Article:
To compare the answers of patients and their caregivers, the Bowker-McNemar test was used for questions in which the answers were on a nominal scale. For variables in which there was an ordinal scale, the Wilcoxon signed-rank test was used. The answers of the senior and his caregiver turned out to be statistically different in the question addressing the ability to do laundry on their own and in two domains outside the questionnaire part – cognitive abilities, and functional performance. However, after applying the Holm method for multiple testing, only the results of the cognitive assessment were statistically different. The answers regarding other domains did not show statistically significant differences. Comparison of the cognitive ability assessment measured by objective test and opinion of a carer turned out to be the least convergent.

Some caregivers declared insufficient knowledge to answer several questions, specifically about taking medications (question 1 n = 4; question 2 (n = 4), preparing meals (n = 1), mood (n = 4), incontinence (n = 2). The results of statistical tests are presented in Table 2.

Table 2. Comparison of patient and caregiver responses


Despite the well-established importance of taking a collateral history in geriatrics [7], literature exploring this field is scarce, usually focusing on assessing the presence of cognitive disorders [8]. Nevertheless, even in the presence of dementia symptoms, physicians rarely take collateral history or the obtained history is incomplete [9]. Physicians also report a lack of training and tools facilitating the collection of anamnesis from the patient’s family [10].

Statistical analysis of the obtained data showed that there were no significant differences between the responses of patients and caregivers to questions included in the questionnaire part of EFS. While there was no statistical difference in the results regarding functional performance, there was a difference between the cognitive performance of seniors and the assessment of seniors’ cognitive abilities by their caregivers.

Our study has several limitations. First of them is the small study group (n = 45), limited to a single center. Secondly, many patients who met the clinical and organizational inclusion criteria declined to participate in the study (n = 17). We hypothesize that patients who agreed to participate in the study had better relationships with their caregivers, and therefore the results may be biased.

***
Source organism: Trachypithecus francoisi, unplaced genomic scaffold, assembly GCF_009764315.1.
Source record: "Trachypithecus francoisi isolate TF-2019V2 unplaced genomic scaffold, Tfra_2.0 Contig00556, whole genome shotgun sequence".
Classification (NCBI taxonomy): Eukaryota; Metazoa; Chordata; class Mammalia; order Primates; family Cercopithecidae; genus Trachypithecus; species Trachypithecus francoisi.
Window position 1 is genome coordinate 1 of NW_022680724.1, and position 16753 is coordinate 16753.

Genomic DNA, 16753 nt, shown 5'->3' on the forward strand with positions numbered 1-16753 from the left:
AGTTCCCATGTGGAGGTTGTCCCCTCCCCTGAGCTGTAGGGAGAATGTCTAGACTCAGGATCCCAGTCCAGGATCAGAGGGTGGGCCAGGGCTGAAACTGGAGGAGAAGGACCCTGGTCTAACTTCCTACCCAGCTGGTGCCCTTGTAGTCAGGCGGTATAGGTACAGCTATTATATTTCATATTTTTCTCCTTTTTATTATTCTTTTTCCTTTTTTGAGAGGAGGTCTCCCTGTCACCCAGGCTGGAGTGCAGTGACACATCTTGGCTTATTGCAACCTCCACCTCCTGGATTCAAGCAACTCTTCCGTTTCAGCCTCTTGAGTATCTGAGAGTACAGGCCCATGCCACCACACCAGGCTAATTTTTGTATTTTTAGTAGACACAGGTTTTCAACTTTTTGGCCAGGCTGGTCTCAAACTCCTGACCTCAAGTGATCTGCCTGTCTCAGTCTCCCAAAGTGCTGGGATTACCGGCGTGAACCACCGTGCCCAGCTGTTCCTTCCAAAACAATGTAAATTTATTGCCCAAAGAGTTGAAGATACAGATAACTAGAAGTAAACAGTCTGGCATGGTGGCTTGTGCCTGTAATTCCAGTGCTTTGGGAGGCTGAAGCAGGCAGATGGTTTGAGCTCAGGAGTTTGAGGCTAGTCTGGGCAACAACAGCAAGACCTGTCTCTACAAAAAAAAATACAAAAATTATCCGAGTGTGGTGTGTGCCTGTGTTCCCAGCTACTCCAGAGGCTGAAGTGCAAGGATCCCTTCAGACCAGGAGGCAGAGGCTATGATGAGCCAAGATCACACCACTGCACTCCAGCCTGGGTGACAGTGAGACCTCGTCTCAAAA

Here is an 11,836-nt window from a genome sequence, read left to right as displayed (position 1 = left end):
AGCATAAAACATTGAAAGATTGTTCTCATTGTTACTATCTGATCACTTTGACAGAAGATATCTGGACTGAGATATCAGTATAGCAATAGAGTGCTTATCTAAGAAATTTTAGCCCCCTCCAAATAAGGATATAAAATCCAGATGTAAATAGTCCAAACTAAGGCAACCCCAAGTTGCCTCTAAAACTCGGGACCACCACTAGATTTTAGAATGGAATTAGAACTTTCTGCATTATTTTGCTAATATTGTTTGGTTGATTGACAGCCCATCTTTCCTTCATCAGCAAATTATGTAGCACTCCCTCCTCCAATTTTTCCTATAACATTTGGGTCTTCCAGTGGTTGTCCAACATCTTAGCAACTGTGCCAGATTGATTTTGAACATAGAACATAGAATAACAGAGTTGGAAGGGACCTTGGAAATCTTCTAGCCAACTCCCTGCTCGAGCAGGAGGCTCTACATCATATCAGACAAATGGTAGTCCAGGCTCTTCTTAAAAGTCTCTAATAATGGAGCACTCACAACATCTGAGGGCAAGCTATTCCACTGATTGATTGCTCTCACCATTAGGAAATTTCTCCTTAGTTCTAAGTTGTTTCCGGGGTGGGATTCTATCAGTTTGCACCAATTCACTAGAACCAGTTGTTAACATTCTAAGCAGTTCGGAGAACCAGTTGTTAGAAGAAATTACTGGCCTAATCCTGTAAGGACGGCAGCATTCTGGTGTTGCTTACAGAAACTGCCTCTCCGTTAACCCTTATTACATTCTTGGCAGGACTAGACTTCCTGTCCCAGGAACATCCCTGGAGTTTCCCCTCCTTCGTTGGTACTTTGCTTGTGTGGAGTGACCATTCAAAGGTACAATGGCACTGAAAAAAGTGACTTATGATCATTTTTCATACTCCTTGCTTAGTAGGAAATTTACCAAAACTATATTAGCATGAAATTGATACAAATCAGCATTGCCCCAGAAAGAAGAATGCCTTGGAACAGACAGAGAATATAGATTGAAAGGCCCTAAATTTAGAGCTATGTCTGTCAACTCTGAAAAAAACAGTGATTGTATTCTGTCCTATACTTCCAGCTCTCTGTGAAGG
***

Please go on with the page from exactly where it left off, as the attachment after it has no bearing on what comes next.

In the EFS the cognitive domain is assessed using the clock-drawing test. It is worth mentioning that despite its recognized value, the clock-drawing test is a screening test and should not be applied as the sole diagnostic tool for dementia [11]. Moreover, the clock-drawing test allows objective assessment of the patients’ cognition, not subjectively. Hence, the obtained results are difficult to compare to the caregivers’ responses.

We would also like to point out that for organizational reasons our study included a group of patients that did not have severe cognitive impairment, which was excluded using the AMTS. Therefore our results may not be applicable to seniors with advanced cognitive deficits.


The results of our study suggest that the caregiver is a reliable source of information about the patient’s functional status. This is valuable when patients for various reasons (e.g. acute illness or dementia) are unable to answer questions about their previous functioning [9, 12]. Due to the limitations mentioned above, larger studies are needed to confirm our results.


The authors used the Edmonton Frail Scale (bedside version), copyright 2000. All rights reserved. Created by Dr. Darryl Rolfson et al. and used under license from the University of Alberta:


None to report.

Conflicts of interest

None to report.